Remembering the duck-and-cover years

Fear about Iran with a nuclear weapon brings many Baby Boomers back to their duck-and-cover years. Living with a nuclear threat was a mix of justified concern mixed with occasional irrational fear.

Recently, Neal Karlen of MPR’s Public Insight Network, asked people to recall their duck-and-cover years.

“We worried about what life would be like if we survived. We had a place in the basement where we kept canned goods. Life seemed bleak. Canned food, living in the basement with centipedes, all the other members of my classes dead from radiation. I wasn’t sure how the spiderwebs and brickwork in the basement would save us and not the rest of the planet. there was no tee vee in our basement. No bathroom. I’m not sure how we planned to keep 9 people alive in a space about 10 by 10 feet. Except for my dad, we were pretty small.” — Tom (Minneapolis)

” I grew up in Miami, Fl. During the Cuban missile crisis the people of Florida believed that we would be attacked first because Florida is so close to Cuba geographically. My parents prepared the center of our home as a kind of bomb shelter. My dad moved mattresses to cover the doorways and my mom sterilized the bath tub and toilet tank so we could use it as a source of clean water. ” — Rosalind (Glencoe)

“I grew up in Australia, a country that, at the time, didn’t depend on instilling fear in its citizens to survive.” — Patricia (Port Orange, FL)

“I was a child during the last 20 or so years of the Cold War. I remember thinking about the likeliness that my home town would be a target, how much warning we might have and what chances I would have of escaping the blast. I also remember being confused about the reasons that the US and USSR were engaged in this conflict (was it all political ideology, or was there more to it?)and angry that such great powers could not just agree to disagree.” — Cynthia (Saint Paul)

“I grew up as a very naive child. The first time a drill was held in elementary school, I had no idea what was going on, but I recall some of my classmates saying that we must cover the backs of our necks. The teachers had us huddle in the hallway, facing the lockers in the hall, then kneel down, and duck the head. The clasped hands cover the back of the neck. For the some time afterwards, I believed that the back of the neck allowed entrance of the radiation waves, although I could not figure out how or why.” — David (Louisville, KY)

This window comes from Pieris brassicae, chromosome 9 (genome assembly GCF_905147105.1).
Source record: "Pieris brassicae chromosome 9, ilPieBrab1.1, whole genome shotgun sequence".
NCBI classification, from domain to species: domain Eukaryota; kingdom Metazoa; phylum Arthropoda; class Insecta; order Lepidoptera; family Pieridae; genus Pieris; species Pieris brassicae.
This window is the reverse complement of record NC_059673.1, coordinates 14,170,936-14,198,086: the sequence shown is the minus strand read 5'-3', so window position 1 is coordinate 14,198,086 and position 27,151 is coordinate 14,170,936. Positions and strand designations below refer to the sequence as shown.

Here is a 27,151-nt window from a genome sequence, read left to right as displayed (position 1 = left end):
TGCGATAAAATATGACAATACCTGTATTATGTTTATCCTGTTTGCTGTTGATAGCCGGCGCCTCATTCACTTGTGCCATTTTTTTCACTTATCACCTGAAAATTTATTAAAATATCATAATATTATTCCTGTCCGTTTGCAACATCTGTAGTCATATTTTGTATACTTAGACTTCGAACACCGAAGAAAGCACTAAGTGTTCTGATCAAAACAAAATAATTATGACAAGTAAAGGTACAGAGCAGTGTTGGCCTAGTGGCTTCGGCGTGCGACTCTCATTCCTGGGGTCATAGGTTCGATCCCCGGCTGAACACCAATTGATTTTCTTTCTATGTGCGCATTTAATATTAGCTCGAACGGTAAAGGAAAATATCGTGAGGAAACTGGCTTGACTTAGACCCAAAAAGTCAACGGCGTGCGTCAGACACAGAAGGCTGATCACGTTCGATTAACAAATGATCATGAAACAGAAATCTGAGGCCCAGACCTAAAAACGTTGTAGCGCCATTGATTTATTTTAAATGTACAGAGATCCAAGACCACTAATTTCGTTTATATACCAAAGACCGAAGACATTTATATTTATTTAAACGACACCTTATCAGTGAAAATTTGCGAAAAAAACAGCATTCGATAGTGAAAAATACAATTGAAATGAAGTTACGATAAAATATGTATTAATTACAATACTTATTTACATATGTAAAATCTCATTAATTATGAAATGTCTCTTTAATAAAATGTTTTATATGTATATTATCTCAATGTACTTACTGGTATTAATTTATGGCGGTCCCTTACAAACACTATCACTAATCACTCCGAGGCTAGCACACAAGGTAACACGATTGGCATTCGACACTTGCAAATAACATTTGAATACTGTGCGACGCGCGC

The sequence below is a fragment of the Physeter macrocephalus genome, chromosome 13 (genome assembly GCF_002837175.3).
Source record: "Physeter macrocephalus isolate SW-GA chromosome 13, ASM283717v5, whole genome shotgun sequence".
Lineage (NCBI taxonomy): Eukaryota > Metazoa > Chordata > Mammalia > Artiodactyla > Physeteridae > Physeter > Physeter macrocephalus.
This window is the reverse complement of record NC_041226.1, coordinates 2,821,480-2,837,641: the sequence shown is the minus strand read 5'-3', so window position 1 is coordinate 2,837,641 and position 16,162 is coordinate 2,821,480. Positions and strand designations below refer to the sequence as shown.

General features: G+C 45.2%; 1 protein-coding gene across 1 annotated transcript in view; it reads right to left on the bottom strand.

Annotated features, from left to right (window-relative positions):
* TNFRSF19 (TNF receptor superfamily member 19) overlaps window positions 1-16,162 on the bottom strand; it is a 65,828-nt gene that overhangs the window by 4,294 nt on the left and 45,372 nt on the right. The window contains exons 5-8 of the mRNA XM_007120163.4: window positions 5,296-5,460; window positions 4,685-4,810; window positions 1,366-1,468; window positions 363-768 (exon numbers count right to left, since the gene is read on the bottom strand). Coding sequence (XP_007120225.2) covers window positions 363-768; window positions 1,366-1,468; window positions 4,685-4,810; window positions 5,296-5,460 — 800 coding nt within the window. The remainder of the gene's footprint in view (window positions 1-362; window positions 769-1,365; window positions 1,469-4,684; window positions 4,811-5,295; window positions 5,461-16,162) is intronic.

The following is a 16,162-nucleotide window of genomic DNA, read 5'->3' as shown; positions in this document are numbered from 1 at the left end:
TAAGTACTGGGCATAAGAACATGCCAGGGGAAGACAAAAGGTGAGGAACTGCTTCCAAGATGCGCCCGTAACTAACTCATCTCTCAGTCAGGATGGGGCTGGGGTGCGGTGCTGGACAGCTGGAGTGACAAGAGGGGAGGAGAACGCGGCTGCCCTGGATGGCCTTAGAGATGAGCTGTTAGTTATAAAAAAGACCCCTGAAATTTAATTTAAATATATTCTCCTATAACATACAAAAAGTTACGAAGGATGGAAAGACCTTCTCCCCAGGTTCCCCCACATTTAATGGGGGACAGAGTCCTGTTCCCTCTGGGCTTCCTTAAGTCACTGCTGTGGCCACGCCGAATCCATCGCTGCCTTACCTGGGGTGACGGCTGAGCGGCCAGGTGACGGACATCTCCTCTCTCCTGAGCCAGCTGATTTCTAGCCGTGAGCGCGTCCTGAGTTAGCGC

“My school in Burbank, CA had the standard air raid drill–curl up in a ball under your desk until the all-clear. It was just part of our elementary school experience. The fallout shelter industry also boomed during this time. My family did not dwell on the possibilities, and I remember my mother talking with some scorn about the people who were sure there was a Communist under every bed, so I think my brother and I had a fairly healthy attitude about the likelihood of nuclear devastation.” — Jean (Laporte, MN)

“The ‘duck and cover’ didn’t frighten me, as much as being told to run home as fast as possible – timing us. The Cuban Missile crisis was scarier because I was 12 and understood more what nuclear war meant.” — Kate (Willow River, MN)

“I remember my (Catholic) schoolteachers closing each day with with the prayer that we’d all meet again the next day, that the Godless Russians wouldn’t blow us all up. I remember the Cuban Missile Crisis, and a restaurant near us on Lake Street getting its windows blown out by sonic booms.” — Chuck (Milan, MN)

“During the Cuban Missle Crisis I was a freshman in college. The Dean of Men called a meeting in our dorm and told us that the Soviets might shoot ICBM’s at Barksdale AFB which was only 60 miles away, and that if they missed by a little bit, we would be incinerated. I thought he was exaggerating. Years later Robert McNamara confirmed how close we really came to global annihilation.” — Dan (Houston, TX)

Today, President Obama said that their was “still time and space to pursue a diplomatic solution” but pledged to keep up the pressure on Iran to dismantle any nuclear weapons program.

Check back in 50 years to see if many people found these days particularly memorable.

(h/t: Kate Moos)